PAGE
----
Containing around 3,700 dialect words from both Cornish and English,, this glossary was published in 1882 by Frederick W. P. Jago (1817–92) in an effort to describe and preserve the dialect as it too declined and it is an invaluable record of a disappearing dialect and way of life.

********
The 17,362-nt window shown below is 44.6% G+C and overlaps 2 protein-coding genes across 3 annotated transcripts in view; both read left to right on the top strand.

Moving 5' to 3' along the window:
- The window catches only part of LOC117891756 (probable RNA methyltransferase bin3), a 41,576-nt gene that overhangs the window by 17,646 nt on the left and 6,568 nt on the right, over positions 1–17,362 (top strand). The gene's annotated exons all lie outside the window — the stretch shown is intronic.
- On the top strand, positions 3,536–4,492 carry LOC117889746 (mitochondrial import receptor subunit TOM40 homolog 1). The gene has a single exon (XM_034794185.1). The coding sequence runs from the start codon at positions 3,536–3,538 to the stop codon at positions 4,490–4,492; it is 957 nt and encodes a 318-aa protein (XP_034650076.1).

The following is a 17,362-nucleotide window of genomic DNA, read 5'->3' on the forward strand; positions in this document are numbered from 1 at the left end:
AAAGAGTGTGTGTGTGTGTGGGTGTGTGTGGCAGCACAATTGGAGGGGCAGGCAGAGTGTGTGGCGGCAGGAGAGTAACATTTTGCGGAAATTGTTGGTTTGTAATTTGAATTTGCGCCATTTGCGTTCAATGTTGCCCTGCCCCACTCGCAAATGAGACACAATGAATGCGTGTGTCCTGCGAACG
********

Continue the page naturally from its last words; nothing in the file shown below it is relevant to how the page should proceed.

The contributions to this volume address the model of diachronic language comparison that has emerged from the field of contrastive linguistics. The volume's aim is to use language comparison to derive principles of language change that allow for generalizations that go beyond single languages. Indeed, the phenomenon of change observed in a particular language is thrown into sharper relief when compared to comparable developments in other languages. Such a comparison also facilitates the identification of change that is highly specific to a single language. The articles in the volume illustrate the relevance of these concepts for phonological, morphological, and syntactic changes.